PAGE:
14% of humanity no longer have this muscle: this is how evolution destroys the palmaris longus

news hardware 14% of humanity no longer have this muscle: this is how evolution destroys the palmaris longus

Evolution affects every species on this planet at one time or another. Although man has lived on this Earth for nearly 7 million years, he has had time to experience many changes. Today, it is the palmaris longus muscle that is about to go down in history.

For anyone wondering where the palmaris longus muscle is located, it’s very simple: place your arm on a flat surface and extend your palm; then join the thumb to the little finger – we ended up with a typical Italian hand gesture: the Che vuoi. If a tendon appears as in the photo, you are the lucky owner of a long palm.. If the orangutan uses this muscle effectively, humans, on the contrary, do not use it. And that’s partly why 14% of the population don’t have it anymore.

The evolution and example of lactose

When we talk about human evolution, we usually take the example of milk. 11,000 years ago, when livestock farming was born, humans started consuming milk out of hunger, although it harassed us (literally) like a kick in the stomach. Humans, like the vast majority of mammals, can consume milk during a very specific period of their lives. As they age, the ability to produce lactase (and break down the lactose) fades away.

About 7,000 years ago, evolution and chance began to spark one of the greatest genetic revolutions in history: the ability to produce lactase throughout life. In fact, it was such a useful mutation that it spread very quickly to a large part of the population, so much so that in the West it seems normal to us. Nonetheless today, only 35% of humanity can consume lactose without problems. It’s pure evolution in action and, of course, it’s not the only case: that of the long palm is almost even more counterintuitive. How can an entire muscle disappear?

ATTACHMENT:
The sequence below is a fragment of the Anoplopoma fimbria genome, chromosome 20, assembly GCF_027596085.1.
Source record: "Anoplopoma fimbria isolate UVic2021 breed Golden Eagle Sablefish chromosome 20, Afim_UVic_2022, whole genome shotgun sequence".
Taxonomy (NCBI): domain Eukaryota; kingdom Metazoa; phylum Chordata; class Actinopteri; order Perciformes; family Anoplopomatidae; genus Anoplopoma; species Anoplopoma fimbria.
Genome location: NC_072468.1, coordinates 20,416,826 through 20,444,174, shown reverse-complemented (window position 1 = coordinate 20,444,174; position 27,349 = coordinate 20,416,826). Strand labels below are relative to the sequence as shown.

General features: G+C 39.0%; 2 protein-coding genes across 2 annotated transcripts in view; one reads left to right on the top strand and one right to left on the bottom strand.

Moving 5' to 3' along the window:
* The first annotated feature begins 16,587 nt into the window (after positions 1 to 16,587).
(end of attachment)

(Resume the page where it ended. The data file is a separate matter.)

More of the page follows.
The long palm: a holdover from a bygone era

In most humans, there is a muscle that originates from the medial epicondyle of the humerus and the fascia that covers it to insert into the palmar aponeurosis, which is called the palmaris longus or palmaris longus. However, its absence (whether congenital or postoperative) does not affect hand function.

In fact, surgeons have been using the tendon for many years. long palm to replace other tendons when they rupture: it’s easy to remove and, on top of that, it’s almost useless. It helps to flex the hand and tighten the palmar aponeurosis, but as it plays a very small role, the fact that he disappears has no important consequences.

But what is a useless muscle like that doing to our body? This is one of the big questions asked by experts in anatomy and evolution. It is clear that the palmaris longus is a remnant of an ancestor of our ancestors. However, humans are not the only primates in this case: chimpanzees, for example, also have it and do not seem to make significant use of it..

Nonetheless, other monkeys use (orangutans are the most obvious example), but this evolutionary and functional complex makes the usual explanations for its disappearance (a supposed “adaptation” to the fact that we don’t climb trees) it does not make sense. The theory that links their disappearance to an evolutionary response to our ability to work with our hands doesn’t seem very strong either.

A disappearance that is really just the logical continuation of things

The answer to this disappearance is, in fact, it couldn’t be more logical. If many people think that the evolution of Man stopped a long time ago, it seems that it is not quite so – and it is quite logical, after all.. Once a mutation occurs, natural selection does the rest.. If the example of the palmaris longus is the most striking – because it is visible to the naked eye – it is by no means the only change that has affected humans. One thing is for sure, the future still holds many surprises – and not always happy ones.

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